How were your holidays?

I’m not really here as you’re reading this. I’m on holiday. Away from the desk. Away from the office. Away from work.

Thanks to Covid, it’s been a long time since most of us have been able to get away for a break. Almost half of employees surveyed in 2020 said they thought it was pointless to take their holiday entitlement as there was nowhere to go. The survey equates this to over 57 million days of unclaimed annual leave.

Working from home can only have exacerbated the problem. Taking time off to potter around the house or garden can be tricky if you’re in the same space as your laptop and you know you have a tonne of work piling up. And if you were furloughed, taking leave when you weren’t working may have seemed even more futile

But with much of the country and the world opening up again, taking a break in 2021 is something we all deserve.

Why it’s important to take time off

Even before the pandemic hit, it was hard for many people to persuade themselves they needed a break. But there are many health and social benefits to taking a holiday.

Working long hours is a killer

It’s not just a case of feeling more refreshed: working too hard can seriously damage your health. A report from the World Health Organisation reckoned that 745,000 people died in 2016 as a result of long working hours. Working more than 55 hours a week means you’re 35% more likely to have a stroke and 17% more likely to die from heart disease.

Holidays keep you grounded

Just moving away from the desk and changing the scenery for a week or two can have an amazing effect on the brain.

“When we travel, we’re breaking our normal routine,” says Richard Davidson, professor of psychology and psychiatry at the University of Wisconsin–Madison. “That decreased familiarity is an opportunity for most people to be more fully present, to really wake up.”

You’ll sleep better, feel better and be less stressed

It’s hard to deal with work-related stress if you’re having to face it every day. Removing yourself from the activities and environments you associate with increased anxiety can be a great help. Spending just a couple of hours a week in nature has been proven to increase wellbeing. Going on holiday for a week or two is even better.

One of the reasons we lose sleep when we’re overworked is that our minds don’t have the time and space to ‘file away’ all the work-related information it has absorbed during the day before it switches off. Going on holiday helps us break the habits that stop us sleeping well – like working late or checking our emails late into the night.

Holidays make you smarter

This might seem like a long shot, but there’s plenty of evidence that giving your mind space to relax can improve your cognitive ability.

“Neuroscience is so clear, through PET scans and MRIs, that the ‘aha’ moment comes when you’re in a relaxed state of mind,” says Brigid Schulte, author of Overwhelmed: How To Work, Love and Play When No-one Has The Time.

It’s not only adults who benefit. Your kids will too. Professor Jaak Panksepp, a world-leading neuroscientist at Washington State University discovered that family holiday experiences activate systems in your and your children’s brains that trigger well-being neurochemicals including opioids, oxytocin and dopamine. He calls these “nature’s gift to us”: they reduce stress, induce warm and generous feelings and help us ‘emotionally refuel’.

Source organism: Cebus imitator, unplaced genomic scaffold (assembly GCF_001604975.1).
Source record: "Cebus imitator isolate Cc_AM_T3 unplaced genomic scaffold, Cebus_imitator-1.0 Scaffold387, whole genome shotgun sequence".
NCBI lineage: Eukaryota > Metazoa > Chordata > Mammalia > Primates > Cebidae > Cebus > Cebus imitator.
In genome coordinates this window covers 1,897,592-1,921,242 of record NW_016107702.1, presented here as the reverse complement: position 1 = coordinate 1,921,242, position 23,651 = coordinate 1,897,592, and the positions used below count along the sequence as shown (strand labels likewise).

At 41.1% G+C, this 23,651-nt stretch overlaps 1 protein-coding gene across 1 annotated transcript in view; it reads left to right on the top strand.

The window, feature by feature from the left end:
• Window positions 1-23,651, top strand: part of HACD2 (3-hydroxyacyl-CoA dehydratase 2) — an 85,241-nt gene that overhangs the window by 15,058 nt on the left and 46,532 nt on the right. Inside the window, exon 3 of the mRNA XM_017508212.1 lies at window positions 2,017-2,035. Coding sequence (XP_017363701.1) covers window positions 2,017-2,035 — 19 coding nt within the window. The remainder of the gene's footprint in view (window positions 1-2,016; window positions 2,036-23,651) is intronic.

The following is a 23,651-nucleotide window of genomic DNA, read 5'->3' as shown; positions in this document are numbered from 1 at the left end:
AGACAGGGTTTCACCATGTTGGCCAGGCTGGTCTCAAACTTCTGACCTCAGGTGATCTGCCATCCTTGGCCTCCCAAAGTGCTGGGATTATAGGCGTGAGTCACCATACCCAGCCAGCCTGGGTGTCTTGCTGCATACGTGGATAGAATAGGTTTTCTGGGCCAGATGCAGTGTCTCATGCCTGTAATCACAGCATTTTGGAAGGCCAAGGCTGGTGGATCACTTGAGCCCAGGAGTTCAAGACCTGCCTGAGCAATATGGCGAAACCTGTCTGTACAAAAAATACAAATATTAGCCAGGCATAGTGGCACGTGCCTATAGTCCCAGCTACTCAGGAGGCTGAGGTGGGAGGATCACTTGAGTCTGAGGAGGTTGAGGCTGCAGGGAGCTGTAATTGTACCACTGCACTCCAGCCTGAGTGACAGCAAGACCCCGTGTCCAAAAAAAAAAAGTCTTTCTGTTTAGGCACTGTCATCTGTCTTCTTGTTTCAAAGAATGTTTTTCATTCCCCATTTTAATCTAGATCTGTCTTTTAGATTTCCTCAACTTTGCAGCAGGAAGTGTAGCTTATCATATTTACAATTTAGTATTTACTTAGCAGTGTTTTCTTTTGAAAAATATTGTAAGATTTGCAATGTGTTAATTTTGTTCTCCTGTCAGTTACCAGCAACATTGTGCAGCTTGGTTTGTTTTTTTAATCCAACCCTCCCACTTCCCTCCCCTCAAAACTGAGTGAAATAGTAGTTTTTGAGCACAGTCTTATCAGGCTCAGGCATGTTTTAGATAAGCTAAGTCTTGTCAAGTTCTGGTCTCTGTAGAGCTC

When you take your child on a holiday, you are supporting their explorative urge and their capacity to play. In adulthood, this translates into the ability to play with ideas: vital to success as an entrepreneur.

And if you’re on holiday, don’t work

You may enjoy your work, but you need to take holiday time just as seriously.

Research published in the Harvard Business Review by Laura M. Giurge and Kaitlin Woolley explains why, especially at a time when many of us have more control of when and how we work.

Despite people assuming that greater flexibility in working patterns boosts motivation and increases empowerment, the opposite is often true.

“Spending weekends or holidays working undermines one of the most important factors that determines whether people persist in their work: intrinsic motivation. People feel intrinsically motivated when they engage in activities that they find interesting, enjoyable and meaningful. Our data shows that working during leisure time creates internal conflict between pursuing personal and professional goals, leading people to enjoy their work less.”

In other words, if you are in charge of what time is ‘work’ and what is ‘leisure’, make sure that the ‘work’ portion of that equation doesn’t seep through into ‘leisure’.

So whether you’re flying off to the sunshine or unpacking the family tent in Cornwall, take it seriously.

A few tips that will help:

  • Warn clients well in advance that you’ll be away
  • Tell colleagues they can only call you in an absolute emergency, if at all
  • Leave the laptop at home
  • Turn on the Out of Office
  • Mute notifications on your phone
  • Divert your calls to voicemail
  • Temporarily delete your phone’s email app if you’re brave enough – or make a rule that you’ll only check it once a day at a specified time.
  • For the truly dedicated: holiday somewhere with no WiFi or mobile signal

…and have a refreshing break!

Photo by Ethan Robertson on Unsplash


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